Golf major champion Dustin Johnson has something in common with golf course architect Bobby Weed.
Weed, here in Orlando at GIS, built a driving range. Big deal, you say? Yep, it is, considering when he achieved it. Weed built it when he was in high school in Irmo, S.C.
That's right. High school.
Now, here is where the Johnson tie enters the picture. As a youth, he used that driving range, appropriately named Weed Hills, to help him learn the game. Based on Johnson's career, especially as of late, Weed Hills was good to him.
Weed, too, certainly has made an impact on the game.
How many people can say they have been a certified golf course superintendent and a member of the American Society of Golf Course Architects? Weed can. One of the highlights in Weed's career happened in 1987 when he became the PGA Tour's in-house architect.
Now 61, Weed counts architects and superintendents as his mentors. He worked under legendary architect Pete Dye. "Pete took my work ethic to the next level," says Weed, 38-year GCSAA member, who operates Bobby Weed Golf Design.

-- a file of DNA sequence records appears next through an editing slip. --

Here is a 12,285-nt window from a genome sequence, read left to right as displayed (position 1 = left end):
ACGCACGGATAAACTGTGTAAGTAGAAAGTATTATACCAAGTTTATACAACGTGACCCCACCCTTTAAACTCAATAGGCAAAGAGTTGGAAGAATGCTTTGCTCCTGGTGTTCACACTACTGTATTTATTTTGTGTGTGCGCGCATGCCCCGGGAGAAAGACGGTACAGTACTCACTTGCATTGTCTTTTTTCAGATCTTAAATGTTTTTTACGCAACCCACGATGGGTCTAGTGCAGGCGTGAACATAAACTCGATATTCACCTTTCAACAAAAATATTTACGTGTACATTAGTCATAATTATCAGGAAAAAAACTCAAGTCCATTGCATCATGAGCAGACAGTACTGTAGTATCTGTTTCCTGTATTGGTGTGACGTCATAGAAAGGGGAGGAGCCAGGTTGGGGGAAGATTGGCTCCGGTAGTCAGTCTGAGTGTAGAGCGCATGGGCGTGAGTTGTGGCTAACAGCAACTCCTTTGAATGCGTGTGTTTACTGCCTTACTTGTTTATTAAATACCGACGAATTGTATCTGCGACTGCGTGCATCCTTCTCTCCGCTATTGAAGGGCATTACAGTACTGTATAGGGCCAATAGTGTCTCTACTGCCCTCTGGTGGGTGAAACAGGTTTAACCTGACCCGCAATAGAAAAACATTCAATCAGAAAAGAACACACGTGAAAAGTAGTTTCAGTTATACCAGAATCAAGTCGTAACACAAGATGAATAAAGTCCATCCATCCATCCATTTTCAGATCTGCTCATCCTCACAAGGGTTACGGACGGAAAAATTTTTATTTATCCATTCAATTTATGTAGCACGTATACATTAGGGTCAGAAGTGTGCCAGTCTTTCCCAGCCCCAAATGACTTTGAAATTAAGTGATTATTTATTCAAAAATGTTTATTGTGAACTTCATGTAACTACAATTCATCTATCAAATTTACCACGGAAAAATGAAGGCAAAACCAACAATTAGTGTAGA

Then there is the late Ron Hill, CGCS, who hired Weed at Amelia Island Plantation. "Ron was a walking encyclopedia. As a teacher, he exhibited so much patience," Weed says.
Hill even was in Weed's wedding nearly 30 years ago to his wife Leslie. The Weeds have three daughters.
Weed's first superintendent job was at Ponce de Leon Golf Course in St. Augustine, Fla. In time, though, he focused on architecture, a transition he believes was made fairly simple by his superintendent background.
"They all go together. Design complements maintenance and maintenance complements design," says Weed, whose work includes Spanish Oaks Golf Club in Bee Cave, Texas.
The biggest challenges he faces today? "Labor and productivity. Permitting and dealing with jurisdictional agencies. And keeping up with all the technological advances," Weed says.
Along with partner Chris Monti, they keep busy. One of their latest projects? Bunker renovations at Slammer & Squire in St. Augustine. That one was extra special. Weed was the original designer.
"Going there brought back some fond memories," Weed says.
No doubt that Weed has had one memorable career. And he's still going strong.